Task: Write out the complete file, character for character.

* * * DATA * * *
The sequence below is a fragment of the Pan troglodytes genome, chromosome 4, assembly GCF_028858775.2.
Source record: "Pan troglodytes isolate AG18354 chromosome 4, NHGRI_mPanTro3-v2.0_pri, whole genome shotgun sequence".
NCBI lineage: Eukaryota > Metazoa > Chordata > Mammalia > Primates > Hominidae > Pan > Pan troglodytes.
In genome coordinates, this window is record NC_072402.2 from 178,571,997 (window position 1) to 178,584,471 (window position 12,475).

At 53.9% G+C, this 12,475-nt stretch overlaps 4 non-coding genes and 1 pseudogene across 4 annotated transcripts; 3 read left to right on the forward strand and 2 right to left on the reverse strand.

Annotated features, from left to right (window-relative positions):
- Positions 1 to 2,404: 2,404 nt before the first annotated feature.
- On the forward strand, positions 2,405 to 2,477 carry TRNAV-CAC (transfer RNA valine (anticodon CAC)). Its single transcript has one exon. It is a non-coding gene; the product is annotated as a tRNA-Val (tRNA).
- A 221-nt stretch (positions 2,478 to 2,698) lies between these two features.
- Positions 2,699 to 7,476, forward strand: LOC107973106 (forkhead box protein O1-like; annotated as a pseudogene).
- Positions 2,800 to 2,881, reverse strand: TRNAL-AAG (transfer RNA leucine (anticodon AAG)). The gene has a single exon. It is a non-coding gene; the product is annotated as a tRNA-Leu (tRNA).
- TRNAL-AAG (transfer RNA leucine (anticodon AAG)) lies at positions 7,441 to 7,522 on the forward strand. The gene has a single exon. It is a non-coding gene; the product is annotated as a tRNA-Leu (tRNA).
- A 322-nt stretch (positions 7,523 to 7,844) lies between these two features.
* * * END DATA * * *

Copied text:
The sequence below is a fragment of the Pan troglodytes genome, chromosome 4, assembly GCF_028858775.2.
Source record: "Pan troglodytes isolate AG18354 chromosome 4, NHGRI_mPanTro3-v2.0_pri, whole genome shotgun sequence".
NCBI lineage: Eukaryota > Metazoa > Chordata > Mammalia > Primates > Hominidae > Pan > Pan troglodytes.
In genome coordinates, this window is record NC_072402.2 from 178,571,997 (window position 1) to 178,584,471 (window position 12,475).

At 53.9% G+C, this 12,475-nt stretch overlaps 4 non-coding genes and 1 pseudogene across 4 annotated transcripts; 3 read left to right on the forward strand and 2 right to left on the reverse strand.

Annotated features, from left to right (window-relative positions):
- Positions 1 to 2,404: 2,404 nt before the first annotated feature.
- On the forward strand, positions 2,405 to 2,477 carry TRNAV-CAC (transfer RNA valine (anticodon CAC)). Its single transcript has one exon. It is a non-coding gene; the product is annotated as a tRNA-Val (tRNA).
- A 221-nt stretch (positions 2,478 to 2,698) lies between these two features.
- Positions 2,699 to 7,476, forward strand: LOC107973106 (forkhead box protein O1-like; annotated as a pseudogene).
- Positions 2,800 to 2,881, reverse strand: TRNAL-AAG (transfer RNA leucine (anticodon AAG)). The gene has a single exon. It is a non-coding gene; the product is annotated as a tRNA-Leu (tRNA).
- TRNAL-AAG (transfer RNA leucine (anticodon AAG)) lies at positions 7,441 to 7,522 on the forward strand. The gene has a single exon. It is a non-coding gene; the product is annotated as a tRNA-Leu (tRNA).
- A 322-nt stretch (positions 7,523 to 7,844) lies between these two features.